Take a look at the picture above. On the left is a store-bought pot pie. On the right a quick, homemade pasta and broccoli meal. Which one looks healthier? I hope you chose the one on the right. While this particular pasta and broccoli dish isn’t the most colorful meal I could have taken a picture of, it significantly outranks the pot pie in the color department, right?
When is the last time you thought about the color of the food you eat? When is the last time you truly looked at your plate to see if it contained any color? The more colorful your food, the healthier it is going to be, so why not eat rainbows everyday? Or at the very least, rainbowize your food when you prepare your own meal.
Luckily veggies come in a variety of colors. Don’t like green? (I find it so hard to understand how some people don’t like to eat green food. If I don’t eat something green regularly, I start to get the shakes, lol). Anyway, no excuses here because you can try reds, yellows, whites, oranges, purples and blues. I always encourage green, though. I can’t imagine living without broccoli, Brussels sprouts, or sugar snap peas. Let’s break down the colors so you can see the benefits:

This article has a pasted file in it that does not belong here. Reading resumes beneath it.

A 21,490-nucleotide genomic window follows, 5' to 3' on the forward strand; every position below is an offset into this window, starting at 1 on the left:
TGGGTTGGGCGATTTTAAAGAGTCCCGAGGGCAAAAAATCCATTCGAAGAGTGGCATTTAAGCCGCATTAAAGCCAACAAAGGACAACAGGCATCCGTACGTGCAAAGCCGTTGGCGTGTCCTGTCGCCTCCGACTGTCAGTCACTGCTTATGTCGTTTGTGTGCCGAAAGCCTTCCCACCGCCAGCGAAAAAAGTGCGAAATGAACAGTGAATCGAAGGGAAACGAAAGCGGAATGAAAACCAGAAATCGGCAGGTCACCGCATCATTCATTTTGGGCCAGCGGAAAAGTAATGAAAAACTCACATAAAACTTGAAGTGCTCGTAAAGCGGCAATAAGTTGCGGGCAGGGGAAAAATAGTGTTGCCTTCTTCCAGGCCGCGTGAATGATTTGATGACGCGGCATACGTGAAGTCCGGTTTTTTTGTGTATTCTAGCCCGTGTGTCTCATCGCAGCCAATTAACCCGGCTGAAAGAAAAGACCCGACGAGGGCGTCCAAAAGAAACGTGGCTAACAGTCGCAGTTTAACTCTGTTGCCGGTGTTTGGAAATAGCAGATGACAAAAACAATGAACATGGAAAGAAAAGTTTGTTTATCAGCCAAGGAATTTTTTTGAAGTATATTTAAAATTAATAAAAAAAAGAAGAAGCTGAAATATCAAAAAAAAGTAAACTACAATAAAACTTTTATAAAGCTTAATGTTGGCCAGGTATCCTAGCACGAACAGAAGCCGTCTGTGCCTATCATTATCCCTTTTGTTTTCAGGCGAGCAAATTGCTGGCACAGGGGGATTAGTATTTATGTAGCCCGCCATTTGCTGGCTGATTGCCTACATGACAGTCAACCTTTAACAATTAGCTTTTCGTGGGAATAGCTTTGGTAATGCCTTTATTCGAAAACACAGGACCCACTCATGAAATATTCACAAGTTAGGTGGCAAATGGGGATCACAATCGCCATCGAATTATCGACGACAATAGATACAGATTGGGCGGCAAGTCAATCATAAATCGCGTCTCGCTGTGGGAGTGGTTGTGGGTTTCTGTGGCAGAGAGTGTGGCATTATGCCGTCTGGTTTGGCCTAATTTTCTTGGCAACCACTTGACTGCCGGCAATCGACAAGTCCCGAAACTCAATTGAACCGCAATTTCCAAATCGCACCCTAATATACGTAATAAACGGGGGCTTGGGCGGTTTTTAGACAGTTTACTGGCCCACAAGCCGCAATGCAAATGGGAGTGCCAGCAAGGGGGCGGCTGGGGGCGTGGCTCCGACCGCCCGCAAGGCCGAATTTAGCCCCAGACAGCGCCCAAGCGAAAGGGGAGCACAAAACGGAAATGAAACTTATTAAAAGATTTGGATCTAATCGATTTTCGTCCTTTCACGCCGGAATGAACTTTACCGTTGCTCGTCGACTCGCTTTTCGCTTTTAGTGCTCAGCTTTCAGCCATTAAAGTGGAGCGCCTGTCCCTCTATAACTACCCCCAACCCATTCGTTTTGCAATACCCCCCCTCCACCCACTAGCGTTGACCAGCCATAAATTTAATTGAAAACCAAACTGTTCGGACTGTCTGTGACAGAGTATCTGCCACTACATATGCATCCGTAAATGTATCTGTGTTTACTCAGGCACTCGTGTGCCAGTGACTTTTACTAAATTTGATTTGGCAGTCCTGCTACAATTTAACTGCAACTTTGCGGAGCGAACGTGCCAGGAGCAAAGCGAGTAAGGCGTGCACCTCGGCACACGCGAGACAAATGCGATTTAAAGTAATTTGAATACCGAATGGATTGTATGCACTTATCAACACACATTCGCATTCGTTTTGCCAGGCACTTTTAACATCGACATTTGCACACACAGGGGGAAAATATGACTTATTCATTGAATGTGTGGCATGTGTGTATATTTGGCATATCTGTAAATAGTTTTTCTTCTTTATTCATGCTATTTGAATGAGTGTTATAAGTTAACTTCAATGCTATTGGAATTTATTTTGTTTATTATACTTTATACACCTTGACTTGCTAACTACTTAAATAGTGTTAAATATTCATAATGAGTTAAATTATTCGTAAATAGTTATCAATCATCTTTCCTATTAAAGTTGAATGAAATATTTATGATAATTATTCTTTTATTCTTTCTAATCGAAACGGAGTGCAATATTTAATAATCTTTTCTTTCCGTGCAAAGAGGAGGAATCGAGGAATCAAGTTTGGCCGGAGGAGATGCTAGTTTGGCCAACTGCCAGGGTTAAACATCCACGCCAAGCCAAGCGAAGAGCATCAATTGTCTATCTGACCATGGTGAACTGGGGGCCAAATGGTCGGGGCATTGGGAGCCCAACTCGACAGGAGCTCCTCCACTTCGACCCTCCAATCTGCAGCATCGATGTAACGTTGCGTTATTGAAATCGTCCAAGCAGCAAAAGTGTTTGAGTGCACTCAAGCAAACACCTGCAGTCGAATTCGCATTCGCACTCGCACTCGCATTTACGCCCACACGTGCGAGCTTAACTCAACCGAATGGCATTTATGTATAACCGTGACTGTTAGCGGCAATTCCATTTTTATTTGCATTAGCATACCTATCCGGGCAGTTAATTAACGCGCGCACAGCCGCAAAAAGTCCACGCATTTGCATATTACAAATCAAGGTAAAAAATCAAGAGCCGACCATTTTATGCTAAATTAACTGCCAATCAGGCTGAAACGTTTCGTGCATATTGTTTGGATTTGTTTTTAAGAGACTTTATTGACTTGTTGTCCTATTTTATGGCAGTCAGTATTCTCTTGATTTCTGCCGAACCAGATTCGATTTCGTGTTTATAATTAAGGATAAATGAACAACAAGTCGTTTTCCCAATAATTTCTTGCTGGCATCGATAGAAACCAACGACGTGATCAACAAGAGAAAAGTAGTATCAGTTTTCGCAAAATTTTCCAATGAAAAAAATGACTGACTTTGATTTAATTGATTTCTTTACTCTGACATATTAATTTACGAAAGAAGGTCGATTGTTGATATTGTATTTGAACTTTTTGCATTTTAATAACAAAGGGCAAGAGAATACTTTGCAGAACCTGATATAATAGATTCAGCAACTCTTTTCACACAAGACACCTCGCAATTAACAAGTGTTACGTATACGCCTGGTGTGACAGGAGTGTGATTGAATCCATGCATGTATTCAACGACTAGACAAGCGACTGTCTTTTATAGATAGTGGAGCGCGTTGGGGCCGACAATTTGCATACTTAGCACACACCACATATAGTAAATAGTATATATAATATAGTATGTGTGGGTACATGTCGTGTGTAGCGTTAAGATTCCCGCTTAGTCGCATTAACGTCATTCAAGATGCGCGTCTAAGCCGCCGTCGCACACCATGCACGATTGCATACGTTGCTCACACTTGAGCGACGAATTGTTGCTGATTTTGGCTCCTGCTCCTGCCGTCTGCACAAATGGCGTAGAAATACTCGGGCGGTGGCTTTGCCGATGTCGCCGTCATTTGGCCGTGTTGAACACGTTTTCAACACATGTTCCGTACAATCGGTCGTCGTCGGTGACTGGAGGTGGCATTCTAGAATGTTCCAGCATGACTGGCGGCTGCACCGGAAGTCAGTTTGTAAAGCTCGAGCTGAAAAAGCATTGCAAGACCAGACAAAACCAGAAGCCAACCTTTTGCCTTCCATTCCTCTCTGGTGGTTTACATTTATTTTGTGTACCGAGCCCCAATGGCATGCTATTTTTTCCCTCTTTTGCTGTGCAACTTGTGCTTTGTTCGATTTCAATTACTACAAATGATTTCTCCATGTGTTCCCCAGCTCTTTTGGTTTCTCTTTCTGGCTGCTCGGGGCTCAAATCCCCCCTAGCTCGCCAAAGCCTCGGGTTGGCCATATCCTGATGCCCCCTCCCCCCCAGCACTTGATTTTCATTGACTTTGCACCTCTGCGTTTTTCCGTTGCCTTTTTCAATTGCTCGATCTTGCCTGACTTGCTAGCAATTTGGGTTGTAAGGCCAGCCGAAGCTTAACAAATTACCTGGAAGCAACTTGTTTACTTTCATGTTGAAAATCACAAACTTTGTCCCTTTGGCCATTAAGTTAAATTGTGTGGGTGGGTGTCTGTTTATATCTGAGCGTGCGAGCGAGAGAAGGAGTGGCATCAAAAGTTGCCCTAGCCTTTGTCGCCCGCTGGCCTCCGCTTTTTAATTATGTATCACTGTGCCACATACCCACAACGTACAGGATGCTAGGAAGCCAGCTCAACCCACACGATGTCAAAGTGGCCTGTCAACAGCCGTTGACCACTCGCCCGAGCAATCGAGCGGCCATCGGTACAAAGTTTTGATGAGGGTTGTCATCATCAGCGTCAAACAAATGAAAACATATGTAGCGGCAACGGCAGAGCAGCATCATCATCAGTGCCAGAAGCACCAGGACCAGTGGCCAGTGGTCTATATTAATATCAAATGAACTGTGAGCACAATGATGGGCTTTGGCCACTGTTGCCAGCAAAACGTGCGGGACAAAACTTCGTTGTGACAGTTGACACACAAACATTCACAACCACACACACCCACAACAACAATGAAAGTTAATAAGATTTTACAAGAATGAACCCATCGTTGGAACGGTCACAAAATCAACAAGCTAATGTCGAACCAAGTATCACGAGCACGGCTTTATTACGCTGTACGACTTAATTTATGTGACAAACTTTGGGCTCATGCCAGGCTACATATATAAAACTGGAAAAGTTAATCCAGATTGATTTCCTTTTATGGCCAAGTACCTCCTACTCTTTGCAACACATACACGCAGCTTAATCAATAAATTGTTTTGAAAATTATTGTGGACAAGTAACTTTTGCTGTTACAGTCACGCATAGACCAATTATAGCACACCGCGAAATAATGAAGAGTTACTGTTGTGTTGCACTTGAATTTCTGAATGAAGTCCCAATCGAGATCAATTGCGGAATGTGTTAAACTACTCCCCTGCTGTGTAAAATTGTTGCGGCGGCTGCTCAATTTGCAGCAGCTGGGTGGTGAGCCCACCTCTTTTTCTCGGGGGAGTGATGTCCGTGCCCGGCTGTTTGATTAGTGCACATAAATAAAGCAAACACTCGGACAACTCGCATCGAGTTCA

Red— these foods contains carotenoid lycopene which promotes prostate and breast health
Blue and Purple— these are great foods for the brain and are excellent sources of antioxidants and many contain anti-aging properties
Green— green veggies are the bomb, in my opinion. They are high in vitamin K, which helps regulate blood clotting. Many are high in vitamin A and are excellent sources of calcium for those wanting to cut back on dairy (which is strongly encouraged!)
Yellow and Orange— these colors are great for the skin and can help improve or maintain skin elasticity. They also fortify your bones and are healthy for your eyes and teeth.
White — White is a color and edibles like cauliflower, onions, mushrooms, and potatoes provide much needed fiber in our diet.
Perhaps a better choice than the store-bought, colorless pot pie would be to make your own and add some colorful carrots, peas, and potatoes. The next time you look at a recipe, ask yourself, will it be colorful? If not, how can I add some color to this meal? How can I rainbowize it? Of course, you don’t need every color of the rainbow in each meal, but at least become aware of what colors are on your plate. That is the first step. Remember, eat the rainbow for better health!